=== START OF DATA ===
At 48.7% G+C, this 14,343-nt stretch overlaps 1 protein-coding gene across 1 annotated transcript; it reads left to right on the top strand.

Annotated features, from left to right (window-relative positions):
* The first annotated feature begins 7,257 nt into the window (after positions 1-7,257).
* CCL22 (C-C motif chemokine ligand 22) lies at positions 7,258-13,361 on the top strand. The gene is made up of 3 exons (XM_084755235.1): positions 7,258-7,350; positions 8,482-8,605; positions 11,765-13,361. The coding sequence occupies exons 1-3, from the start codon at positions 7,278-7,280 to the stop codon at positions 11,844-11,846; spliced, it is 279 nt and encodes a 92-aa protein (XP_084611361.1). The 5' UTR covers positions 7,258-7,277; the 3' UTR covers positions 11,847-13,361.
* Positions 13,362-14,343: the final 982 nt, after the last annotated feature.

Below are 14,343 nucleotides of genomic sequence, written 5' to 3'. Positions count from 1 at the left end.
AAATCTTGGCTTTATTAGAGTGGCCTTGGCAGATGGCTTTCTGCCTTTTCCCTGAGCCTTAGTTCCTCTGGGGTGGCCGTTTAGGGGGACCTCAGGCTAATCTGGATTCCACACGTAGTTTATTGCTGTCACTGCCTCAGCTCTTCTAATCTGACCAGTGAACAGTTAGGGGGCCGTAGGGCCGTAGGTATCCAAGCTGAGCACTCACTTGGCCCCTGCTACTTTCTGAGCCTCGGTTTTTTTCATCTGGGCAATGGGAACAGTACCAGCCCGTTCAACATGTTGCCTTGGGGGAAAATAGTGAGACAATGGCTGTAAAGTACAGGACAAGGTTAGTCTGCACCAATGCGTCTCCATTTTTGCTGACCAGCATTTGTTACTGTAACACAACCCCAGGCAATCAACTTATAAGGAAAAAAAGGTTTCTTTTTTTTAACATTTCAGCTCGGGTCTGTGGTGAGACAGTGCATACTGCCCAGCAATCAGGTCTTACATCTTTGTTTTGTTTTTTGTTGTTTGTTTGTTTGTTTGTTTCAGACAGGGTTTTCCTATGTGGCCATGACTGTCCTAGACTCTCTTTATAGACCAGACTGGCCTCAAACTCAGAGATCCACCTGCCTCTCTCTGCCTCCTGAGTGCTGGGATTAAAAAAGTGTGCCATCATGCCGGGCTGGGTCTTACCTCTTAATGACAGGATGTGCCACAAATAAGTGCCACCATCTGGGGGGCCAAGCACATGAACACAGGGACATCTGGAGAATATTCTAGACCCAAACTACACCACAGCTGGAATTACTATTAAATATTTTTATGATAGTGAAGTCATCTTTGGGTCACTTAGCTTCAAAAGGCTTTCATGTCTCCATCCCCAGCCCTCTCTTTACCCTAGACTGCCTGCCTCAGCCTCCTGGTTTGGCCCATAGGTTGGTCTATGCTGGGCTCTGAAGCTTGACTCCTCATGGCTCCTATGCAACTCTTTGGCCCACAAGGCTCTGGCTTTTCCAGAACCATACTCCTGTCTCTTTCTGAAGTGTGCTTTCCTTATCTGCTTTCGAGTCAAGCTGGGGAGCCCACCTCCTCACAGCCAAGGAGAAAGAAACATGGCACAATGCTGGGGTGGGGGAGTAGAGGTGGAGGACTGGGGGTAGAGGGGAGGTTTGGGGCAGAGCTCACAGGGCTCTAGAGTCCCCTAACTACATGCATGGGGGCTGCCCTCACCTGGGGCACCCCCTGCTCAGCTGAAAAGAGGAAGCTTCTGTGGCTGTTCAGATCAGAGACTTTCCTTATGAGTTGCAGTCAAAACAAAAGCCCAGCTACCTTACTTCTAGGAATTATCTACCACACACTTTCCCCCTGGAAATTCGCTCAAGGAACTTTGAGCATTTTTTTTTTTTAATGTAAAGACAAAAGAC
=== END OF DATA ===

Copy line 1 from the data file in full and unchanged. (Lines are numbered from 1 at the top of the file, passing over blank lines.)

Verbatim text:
At 48.7% G+C, this 14,343-nt stretch overlaps 1 protein-coding gene across 1 annotated transcript; it reads left to right on the top strand.